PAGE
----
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House of Commons Commission

Volume 515: debated on Tuesday 14 September 2010

I beg to move,

That Nick Harvey be discharged and Sir Paul Beresford and John Thurso be appointed as members of the House of Commons Commission under the House of Commons (Administration) Act 1978.

This is a routine motion to change the membership of the House of Commons Commission, which is a statutory body established by the House of Commons (Administration) Act 1978. It is, in effect, the governing body of the House of Commons. Its responsibilities are set out in its annual report, which I encourage all right hon. and hon. Members to read, as it is an invaluable source of information about the strategic management of the House.

As you know, Mr Speaker, the membership of the Commission includes two ex officio members—you and me—and one member nominated by the Leader of the Opposition who is, by convention, the shadow Leader of the House, whom I welcome to the debate this evening. The Commission also consists of three Back Benchers appointed by the House. They are currently the hon. Member for Middlesbrough (Sir Stuart Bell) and my hon. Friend the Member for North Devon (Nick Harvey). David Maclean, who served on the Commission from 2005 until the election, ceased to be a member automatically when he retired from the House at the election.

Taking up a ministerial position does not automatically lead a member of the Commission to vacate their office, so the motion discharges my hon. Friend the Member for North Devon, who is now Minister of State for the Armed Forces. I am sure that the whole House will join me in thanking the outgoing members of the Commission for their work on its behalf.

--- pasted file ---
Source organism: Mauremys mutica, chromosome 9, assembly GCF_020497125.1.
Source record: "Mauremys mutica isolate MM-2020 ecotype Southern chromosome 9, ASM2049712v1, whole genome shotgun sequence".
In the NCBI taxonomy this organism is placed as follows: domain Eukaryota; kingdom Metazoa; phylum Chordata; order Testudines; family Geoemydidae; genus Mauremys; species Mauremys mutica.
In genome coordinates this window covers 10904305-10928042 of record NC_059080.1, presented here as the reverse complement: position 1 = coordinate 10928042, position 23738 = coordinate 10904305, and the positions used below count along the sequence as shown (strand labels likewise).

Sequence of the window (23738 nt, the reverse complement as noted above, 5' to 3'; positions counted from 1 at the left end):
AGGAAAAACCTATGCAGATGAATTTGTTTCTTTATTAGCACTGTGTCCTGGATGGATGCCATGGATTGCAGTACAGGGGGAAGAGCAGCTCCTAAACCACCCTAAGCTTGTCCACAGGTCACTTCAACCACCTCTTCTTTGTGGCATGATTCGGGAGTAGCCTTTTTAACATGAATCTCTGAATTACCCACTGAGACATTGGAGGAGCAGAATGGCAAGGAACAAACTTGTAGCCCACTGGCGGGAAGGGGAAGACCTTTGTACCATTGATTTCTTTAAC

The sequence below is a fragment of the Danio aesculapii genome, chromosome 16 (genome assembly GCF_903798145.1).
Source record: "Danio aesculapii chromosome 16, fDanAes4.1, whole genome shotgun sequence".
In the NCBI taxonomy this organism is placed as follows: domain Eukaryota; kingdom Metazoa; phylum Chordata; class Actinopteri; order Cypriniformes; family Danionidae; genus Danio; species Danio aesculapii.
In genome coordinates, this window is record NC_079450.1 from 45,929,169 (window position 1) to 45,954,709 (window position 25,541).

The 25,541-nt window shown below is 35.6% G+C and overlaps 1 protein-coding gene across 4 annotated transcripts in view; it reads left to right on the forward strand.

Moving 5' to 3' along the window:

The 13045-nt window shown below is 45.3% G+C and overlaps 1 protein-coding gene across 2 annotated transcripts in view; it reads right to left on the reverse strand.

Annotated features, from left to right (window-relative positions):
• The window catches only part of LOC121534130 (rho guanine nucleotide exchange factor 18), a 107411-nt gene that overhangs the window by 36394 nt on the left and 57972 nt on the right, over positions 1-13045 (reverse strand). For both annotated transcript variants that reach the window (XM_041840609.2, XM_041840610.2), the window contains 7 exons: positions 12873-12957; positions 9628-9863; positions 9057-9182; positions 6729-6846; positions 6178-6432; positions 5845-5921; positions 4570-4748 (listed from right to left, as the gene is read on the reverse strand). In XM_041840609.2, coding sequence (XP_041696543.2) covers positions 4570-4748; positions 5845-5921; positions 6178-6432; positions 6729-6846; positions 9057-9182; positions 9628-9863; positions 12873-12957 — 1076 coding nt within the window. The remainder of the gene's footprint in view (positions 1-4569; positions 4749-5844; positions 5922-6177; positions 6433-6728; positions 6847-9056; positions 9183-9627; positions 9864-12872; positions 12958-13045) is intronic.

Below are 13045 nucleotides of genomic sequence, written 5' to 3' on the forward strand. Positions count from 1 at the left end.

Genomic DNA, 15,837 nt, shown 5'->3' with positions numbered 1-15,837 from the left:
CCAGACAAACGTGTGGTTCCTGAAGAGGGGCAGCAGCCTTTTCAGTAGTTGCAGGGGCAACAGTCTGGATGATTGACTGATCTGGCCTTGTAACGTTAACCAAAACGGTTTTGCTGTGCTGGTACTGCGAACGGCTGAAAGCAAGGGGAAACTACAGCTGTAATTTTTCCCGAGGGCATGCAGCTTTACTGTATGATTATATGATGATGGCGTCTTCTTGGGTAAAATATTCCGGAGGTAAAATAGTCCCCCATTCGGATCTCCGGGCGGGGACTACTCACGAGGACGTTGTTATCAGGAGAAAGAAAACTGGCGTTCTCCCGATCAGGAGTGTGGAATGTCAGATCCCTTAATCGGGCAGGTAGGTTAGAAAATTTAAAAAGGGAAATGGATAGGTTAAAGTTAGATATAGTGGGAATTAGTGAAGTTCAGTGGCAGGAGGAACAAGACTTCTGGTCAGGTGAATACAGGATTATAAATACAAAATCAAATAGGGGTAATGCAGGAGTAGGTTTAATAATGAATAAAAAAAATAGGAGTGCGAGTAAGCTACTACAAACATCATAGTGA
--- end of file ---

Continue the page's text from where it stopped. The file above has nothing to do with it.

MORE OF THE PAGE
Both David Maclean and my hon. Friend served through the challenging recent events surrounding our expenses, but they also played their part in many more positive developments. The implementation of the Tebbit review, which involved a fundamental restructuring of the House of Commons service, has been one of the Commission’s biggest achievements in recent years. But the Commission has also made significant achievements in other areas, such as promoting greater awareness of the House’s environmental impact, establishing the House’s equality scheme, developing a 25-year estate strategy, introducing new broadcasting arrangements and, this month, opening the new nursery.

If the motion is agreed, the outgoing members will be succeeded by my hon. Friend the Member for Mole Valley (Sir Paul Beresford) and my hon. Friend the Member for Caithness, Sutherland and Easter Ross (John Thurso), who chairs the Finance and Services Committee. Both have served their parties in government or opposition and both have wide-ranging experience of serving on Select Committees of the House, both as a member and as Chair.

I am sure that the House will have the greatest confidence in the wisdom and experience that both Members will bring to the deliberations of the House of Commons Commission and the Members Estimate Committee, given that membership of one flows from the other. I look forward to working with both of them and I commend the motion to the House.